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CAPTCHA challenges generated from your service's data

Project description


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OpenCaptcha is a completely self hosted CAPTCHA library that allows web app developers to generate challenges based on data specific to their site. The information from those challenges is presented graphically to the user (as an image - typically a chart), who then needs to choose the correct answer out of a closed set of options, based on the information in the image.

For example, a site sharing information about the coronavirus outbreak may generate a bar chart showing the 3 countries with the most active cases for that day and ask the user to respond with the country that had the most cases. The types of challenges available are templates that can be configured by the hosting site as described below.


Run pip install open-captcha

Using OpenCaptcha on your site

To use OpenCaptcha, the site's backend needs to provide the following:

  • Data tables the templates can use to generate challenges. The data would usually be SELECTed from the site's DB.
  • A configuration for a set of pre-built challenge templates. This would usually come in the form of a static JSON config file. Each configuration item tells open-captcha which template to use and provides the configuration for it to generate unique challenges from the data.

When a challenge is generated (see flow below), it consists of three parts:

  • A Challenge structure comprising the information shown to the user. Specifically:
    • The question (string).
    • A chart (PNG image) shown to the user.
    • A list of possible answers (strings).
  • A ServerContext structure, which should be stored on the server and is used to verify the user's answer.
  • A ChallengeID, which is an opaque token used to connect the Challenge to its ServerContext.

The suggested backend flow would be:

  1. At startup, construct a CaptchaGenerator object, providing it with data tables and the configuration for the templates you want to use.
  2. Call generator.generate_challenge(), which randomly selects one of the templates and uses it to generate a triplet of ChallengeId, Challenge and ServerContext.
  3. The server should store the ServerContext on some cache service (e.g. redis), keyed by the ChallengeId. The context should be stored with a short TTL (but long enough to allow legitimate users to answer the question).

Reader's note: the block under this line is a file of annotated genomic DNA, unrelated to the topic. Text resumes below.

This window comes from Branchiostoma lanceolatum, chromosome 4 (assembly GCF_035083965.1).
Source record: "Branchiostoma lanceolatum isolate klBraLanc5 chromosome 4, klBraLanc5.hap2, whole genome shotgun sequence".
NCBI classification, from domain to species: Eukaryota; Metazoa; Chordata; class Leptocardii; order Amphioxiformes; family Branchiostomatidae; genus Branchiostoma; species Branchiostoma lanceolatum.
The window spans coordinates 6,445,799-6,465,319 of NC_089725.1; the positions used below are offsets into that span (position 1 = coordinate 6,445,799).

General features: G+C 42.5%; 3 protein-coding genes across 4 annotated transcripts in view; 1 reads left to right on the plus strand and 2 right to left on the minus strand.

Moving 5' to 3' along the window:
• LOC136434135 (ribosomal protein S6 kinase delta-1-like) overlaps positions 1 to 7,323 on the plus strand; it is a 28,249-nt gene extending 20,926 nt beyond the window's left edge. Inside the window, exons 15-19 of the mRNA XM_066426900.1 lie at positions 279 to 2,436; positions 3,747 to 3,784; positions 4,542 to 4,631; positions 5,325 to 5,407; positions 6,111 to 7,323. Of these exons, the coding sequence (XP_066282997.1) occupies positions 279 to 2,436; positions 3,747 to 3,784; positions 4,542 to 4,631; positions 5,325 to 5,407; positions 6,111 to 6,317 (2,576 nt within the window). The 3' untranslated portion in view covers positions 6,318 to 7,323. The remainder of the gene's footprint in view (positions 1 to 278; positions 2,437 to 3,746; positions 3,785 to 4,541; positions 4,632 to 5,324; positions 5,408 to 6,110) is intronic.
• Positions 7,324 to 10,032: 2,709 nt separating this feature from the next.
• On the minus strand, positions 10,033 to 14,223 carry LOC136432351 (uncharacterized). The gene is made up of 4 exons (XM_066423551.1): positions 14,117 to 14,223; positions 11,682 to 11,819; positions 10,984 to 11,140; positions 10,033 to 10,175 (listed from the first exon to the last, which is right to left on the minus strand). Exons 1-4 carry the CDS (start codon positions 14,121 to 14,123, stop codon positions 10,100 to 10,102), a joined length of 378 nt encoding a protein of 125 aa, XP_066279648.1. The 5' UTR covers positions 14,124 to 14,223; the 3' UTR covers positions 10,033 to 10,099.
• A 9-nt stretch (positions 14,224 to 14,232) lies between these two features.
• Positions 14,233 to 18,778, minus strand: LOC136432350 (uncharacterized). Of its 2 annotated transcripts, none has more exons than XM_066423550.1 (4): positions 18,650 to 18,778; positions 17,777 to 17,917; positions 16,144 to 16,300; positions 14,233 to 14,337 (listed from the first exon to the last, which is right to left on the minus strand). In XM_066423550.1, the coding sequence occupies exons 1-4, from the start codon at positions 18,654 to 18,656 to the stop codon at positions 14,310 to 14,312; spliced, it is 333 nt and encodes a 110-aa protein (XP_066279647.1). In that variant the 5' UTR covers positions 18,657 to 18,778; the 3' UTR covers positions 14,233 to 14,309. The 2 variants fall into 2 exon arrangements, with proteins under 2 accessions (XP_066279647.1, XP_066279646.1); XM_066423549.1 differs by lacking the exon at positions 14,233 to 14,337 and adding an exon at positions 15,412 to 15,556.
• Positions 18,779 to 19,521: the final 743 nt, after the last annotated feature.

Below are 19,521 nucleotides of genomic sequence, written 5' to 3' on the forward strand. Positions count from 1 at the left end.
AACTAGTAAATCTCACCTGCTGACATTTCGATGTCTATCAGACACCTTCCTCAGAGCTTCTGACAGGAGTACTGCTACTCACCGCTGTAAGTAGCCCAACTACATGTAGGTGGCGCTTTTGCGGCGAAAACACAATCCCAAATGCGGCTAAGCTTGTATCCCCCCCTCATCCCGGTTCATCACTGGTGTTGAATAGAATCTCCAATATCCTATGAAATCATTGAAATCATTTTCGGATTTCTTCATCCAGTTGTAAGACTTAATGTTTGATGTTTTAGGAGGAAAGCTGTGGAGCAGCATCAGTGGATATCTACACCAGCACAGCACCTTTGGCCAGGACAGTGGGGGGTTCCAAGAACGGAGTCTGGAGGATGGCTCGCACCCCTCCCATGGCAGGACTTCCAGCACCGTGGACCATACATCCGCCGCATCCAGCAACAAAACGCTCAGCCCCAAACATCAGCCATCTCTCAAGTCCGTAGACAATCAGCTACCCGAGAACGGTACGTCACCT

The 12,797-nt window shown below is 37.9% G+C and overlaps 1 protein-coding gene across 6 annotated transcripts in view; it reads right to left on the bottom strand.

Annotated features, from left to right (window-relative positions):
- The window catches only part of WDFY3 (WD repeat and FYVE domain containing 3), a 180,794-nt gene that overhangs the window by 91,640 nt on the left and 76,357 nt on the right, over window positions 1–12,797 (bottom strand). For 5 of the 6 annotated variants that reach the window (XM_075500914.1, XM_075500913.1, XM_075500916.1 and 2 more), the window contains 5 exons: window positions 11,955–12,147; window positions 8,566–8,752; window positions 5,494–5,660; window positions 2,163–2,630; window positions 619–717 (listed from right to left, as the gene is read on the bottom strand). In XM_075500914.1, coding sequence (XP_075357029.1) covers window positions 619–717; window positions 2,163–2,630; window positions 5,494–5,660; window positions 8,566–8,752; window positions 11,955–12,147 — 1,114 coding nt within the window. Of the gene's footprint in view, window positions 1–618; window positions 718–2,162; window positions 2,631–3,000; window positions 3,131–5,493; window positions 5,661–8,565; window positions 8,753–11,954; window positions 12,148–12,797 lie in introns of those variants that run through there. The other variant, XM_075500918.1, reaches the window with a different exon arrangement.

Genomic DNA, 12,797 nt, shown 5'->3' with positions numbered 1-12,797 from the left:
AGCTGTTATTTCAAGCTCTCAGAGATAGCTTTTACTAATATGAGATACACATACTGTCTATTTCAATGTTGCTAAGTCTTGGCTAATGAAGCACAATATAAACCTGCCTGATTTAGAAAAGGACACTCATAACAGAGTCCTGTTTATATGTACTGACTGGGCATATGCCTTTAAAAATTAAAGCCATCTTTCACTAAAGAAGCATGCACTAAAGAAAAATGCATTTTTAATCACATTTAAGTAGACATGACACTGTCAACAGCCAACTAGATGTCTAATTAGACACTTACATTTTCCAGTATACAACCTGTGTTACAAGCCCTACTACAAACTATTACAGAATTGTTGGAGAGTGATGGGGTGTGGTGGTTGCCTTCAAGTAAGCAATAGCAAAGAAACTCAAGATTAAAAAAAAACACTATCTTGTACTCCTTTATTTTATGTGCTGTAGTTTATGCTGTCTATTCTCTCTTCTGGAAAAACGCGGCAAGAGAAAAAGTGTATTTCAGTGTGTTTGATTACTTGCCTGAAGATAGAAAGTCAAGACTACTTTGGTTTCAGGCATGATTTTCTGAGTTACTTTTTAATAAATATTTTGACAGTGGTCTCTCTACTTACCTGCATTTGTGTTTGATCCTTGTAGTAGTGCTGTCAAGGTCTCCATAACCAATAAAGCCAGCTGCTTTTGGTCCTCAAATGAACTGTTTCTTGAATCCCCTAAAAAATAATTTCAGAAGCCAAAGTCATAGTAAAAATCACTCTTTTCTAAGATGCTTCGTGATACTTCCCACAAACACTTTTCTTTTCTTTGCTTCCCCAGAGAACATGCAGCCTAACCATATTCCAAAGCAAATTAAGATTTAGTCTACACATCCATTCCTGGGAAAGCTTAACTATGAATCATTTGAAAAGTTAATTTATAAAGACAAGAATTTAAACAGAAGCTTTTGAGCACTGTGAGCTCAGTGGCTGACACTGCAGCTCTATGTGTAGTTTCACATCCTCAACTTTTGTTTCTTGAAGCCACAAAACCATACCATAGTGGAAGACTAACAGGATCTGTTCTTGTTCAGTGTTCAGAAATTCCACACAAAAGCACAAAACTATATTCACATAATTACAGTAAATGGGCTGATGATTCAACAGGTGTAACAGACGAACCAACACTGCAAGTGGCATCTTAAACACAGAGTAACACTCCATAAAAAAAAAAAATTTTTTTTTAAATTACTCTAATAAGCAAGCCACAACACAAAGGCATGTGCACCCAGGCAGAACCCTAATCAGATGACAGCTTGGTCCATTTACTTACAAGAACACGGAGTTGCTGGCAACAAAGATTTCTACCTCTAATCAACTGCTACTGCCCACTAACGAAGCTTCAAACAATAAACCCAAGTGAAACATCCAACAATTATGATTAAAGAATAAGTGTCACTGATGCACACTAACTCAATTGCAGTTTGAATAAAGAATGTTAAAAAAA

4. The Challenge and ChallengeId are then sent to the client, which presents them to the user. Once the user answers, the user's answer is sent together with the ChallengeId back to the server for verification.
  5. The server retrieves the ServerContext from cache using the ChallengeId. If the context is not found (wrong token or TTL expired) this counts as a verification failure.
  6. The server calls generator.verify_response(), passing the user's answer and the ServerContext. The method returns True iff the answer is correct and was received within a specified timeout. A configurable number of typos in the answer is allowed.

An example flow can be found in, which shows the above steps in the form of a unit test. These do not include the calling server's logic: how the configuration is loaded, how the data is retrieved from the DB, how the cache and communication with the client is managed. These are left out on purpose in order to allow the server developer the maximum amount of flexibility in implementing those aspects.

Extending the library by adding new challenge templates

OpenCaptcha comes with a small number of pre-defined templates. These can be extended over time by the developers working on OpenCaptcha itself, but they can also be extended by server developers using OpenCaptcha to add unique types of challenges that make sense for their site.

To add a new type of challenge, simply create a subclass of ChallengeTemplate and implement the following interface:

  1. The class attribute config_name should be the name of the template, which is how it's referred to from the configuration.
  2. The class's __init__() method is free to accept any type and number of parameters. These are specified in the configuration item that references that template. Typical parameters would be the question text, which data tables and columns to get the data from and other template-specific parameters.
  3. Implement the generate_challenge() method. This method receives the data and should return a Challenge object and the correct answer.

See the code and tests for more details.

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